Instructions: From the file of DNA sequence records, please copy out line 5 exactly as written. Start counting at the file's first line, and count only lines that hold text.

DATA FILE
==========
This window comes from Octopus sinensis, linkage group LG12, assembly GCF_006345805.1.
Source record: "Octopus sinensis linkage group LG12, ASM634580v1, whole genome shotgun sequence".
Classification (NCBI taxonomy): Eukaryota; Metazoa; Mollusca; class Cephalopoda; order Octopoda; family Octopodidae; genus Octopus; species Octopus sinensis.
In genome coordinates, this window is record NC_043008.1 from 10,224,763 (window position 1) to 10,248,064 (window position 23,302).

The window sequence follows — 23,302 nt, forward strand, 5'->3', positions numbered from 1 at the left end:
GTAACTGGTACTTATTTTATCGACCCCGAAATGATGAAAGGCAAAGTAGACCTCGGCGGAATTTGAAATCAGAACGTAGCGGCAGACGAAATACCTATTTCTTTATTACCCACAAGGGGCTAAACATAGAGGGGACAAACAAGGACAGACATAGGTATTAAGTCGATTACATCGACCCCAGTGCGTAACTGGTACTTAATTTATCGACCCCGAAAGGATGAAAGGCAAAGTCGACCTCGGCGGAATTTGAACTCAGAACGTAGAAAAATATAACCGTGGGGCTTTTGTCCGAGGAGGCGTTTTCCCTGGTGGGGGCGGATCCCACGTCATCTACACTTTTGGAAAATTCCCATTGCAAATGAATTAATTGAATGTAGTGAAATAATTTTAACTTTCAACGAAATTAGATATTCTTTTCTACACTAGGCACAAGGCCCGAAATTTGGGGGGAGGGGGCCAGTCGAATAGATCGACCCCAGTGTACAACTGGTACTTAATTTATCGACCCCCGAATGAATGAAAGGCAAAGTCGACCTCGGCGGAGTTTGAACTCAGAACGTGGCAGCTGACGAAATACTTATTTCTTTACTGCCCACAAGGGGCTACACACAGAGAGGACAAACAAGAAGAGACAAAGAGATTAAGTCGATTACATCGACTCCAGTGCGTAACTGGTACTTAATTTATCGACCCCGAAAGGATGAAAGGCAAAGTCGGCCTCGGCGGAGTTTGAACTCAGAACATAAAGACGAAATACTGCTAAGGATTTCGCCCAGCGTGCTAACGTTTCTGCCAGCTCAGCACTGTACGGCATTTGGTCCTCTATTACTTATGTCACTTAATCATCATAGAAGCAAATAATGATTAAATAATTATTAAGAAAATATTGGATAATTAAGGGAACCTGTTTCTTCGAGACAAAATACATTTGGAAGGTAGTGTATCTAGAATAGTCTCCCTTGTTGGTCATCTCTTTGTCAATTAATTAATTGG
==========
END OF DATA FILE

The window sequence follows — 23,302 nt, forward strand, 5'->3', positions numbered from 1 at the left end: